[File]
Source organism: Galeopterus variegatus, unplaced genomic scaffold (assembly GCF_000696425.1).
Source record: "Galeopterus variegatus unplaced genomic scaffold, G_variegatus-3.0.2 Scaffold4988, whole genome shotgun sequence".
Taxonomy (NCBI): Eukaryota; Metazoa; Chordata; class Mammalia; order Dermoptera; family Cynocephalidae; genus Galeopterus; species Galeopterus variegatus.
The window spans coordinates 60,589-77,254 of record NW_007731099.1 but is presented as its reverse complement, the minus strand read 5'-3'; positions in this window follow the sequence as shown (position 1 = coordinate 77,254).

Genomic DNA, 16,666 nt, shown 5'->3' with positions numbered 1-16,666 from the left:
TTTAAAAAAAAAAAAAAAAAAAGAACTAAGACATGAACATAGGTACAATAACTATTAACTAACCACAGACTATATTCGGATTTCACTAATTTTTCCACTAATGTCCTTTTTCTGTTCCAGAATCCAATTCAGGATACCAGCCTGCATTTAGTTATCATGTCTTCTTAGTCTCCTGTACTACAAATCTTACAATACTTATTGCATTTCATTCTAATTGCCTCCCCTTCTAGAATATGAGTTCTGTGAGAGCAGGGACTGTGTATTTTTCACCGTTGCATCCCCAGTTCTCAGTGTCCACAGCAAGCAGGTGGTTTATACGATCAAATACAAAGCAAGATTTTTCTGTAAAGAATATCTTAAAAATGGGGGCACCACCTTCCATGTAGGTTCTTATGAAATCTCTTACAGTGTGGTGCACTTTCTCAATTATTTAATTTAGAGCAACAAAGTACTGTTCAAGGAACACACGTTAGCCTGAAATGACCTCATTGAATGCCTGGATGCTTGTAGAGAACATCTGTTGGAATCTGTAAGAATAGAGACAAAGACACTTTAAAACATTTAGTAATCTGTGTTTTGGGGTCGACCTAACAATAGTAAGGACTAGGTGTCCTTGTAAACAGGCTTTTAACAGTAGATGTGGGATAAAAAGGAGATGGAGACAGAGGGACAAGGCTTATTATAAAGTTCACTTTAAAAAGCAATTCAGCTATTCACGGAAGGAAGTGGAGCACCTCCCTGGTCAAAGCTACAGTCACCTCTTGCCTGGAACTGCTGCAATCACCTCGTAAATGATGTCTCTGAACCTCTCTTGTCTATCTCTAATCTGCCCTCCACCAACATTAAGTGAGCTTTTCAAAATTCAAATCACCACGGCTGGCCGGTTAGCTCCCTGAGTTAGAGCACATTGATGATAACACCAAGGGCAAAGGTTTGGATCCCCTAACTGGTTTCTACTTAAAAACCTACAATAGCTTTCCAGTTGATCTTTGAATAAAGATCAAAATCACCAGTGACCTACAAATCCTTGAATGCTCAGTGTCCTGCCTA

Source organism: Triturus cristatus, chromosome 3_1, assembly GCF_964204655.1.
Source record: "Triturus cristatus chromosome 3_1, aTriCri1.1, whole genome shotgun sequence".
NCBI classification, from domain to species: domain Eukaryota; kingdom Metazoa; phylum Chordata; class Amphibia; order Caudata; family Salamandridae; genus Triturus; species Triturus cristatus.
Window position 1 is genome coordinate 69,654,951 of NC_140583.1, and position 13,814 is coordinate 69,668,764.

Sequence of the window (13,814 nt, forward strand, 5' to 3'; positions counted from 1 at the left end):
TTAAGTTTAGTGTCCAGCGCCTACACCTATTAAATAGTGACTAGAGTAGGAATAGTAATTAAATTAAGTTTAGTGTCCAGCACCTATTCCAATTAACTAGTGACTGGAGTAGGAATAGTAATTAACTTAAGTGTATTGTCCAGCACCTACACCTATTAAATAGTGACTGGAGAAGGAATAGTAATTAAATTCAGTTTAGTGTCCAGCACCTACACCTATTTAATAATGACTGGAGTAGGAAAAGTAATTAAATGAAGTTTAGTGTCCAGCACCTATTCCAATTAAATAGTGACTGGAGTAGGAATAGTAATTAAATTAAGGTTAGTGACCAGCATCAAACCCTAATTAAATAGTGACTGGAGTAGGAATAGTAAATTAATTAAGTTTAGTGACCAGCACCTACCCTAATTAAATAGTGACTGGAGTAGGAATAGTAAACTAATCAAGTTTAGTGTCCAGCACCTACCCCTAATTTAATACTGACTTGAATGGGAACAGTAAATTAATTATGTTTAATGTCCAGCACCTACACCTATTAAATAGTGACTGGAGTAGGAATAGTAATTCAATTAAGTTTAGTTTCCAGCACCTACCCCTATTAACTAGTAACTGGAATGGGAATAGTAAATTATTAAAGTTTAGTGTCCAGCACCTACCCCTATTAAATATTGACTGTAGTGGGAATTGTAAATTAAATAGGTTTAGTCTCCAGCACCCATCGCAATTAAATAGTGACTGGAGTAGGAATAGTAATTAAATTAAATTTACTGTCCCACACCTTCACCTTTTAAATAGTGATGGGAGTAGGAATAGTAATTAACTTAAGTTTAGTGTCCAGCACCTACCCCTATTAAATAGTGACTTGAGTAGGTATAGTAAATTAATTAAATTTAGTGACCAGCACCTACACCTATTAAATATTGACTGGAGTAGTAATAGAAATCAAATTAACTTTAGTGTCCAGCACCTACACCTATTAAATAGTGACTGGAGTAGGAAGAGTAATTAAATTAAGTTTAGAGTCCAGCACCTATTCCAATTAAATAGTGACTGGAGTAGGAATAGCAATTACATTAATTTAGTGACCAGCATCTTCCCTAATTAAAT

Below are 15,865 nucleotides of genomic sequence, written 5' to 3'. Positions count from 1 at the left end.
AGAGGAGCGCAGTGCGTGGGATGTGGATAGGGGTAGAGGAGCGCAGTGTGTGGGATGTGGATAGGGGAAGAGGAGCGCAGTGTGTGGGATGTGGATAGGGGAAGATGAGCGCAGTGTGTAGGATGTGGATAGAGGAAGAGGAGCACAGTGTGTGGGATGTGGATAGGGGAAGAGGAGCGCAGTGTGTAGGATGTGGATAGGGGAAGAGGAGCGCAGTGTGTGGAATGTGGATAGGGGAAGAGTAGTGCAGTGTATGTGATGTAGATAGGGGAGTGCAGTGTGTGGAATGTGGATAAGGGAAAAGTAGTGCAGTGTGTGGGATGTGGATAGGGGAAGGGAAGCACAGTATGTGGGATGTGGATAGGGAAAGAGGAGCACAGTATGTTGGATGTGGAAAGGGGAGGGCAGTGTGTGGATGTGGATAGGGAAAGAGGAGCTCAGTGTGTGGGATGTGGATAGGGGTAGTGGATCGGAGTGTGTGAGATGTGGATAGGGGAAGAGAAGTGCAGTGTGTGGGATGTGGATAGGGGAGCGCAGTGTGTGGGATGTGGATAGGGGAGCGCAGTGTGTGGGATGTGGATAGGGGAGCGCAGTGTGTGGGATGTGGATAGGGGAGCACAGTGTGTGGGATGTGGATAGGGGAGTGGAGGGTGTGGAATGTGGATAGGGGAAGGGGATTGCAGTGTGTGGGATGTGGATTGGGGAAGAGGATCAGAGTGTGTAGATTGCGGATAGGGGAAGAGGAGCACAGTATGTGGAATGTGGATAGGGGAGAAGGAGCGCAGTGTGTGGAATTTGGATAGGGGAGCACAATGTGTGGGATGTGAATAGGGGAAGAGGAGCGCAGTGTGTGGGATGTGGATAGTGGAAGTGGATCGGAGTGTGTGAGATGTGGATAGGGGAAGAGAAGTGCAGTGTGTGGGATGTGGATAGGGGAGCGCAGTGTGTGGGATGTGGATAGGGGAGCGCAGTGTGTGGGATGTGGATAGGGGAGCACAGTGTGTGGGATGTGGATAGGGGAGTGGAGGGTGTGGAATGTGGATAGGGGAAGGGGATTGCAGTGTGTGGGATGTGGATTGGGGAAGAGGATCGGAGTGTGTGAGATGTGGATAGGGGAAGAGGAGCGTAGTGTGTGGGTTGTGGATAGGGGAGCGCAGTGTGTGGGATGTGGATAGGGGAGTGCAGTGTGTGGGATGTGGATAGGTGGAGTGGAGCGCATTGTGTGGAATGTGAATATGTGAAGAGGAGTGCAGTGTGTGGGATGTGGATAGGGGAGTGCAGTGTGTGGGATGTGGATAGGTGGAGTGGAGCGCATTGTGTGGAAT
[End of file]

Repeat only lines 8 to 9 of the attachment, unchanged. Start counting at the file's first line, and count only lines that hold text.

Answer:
Source record: "Triturus cristatus chromosome 3_1, aTriCri1.1, whole genome shotgun sequence".
NCBI classification, from domain to species: domain Eukaryota; kingdom Metazoa; phylum Chordata; class Amphibia; order Caudata; family Salamandridae; genus Triturus; species Triturus cristatus.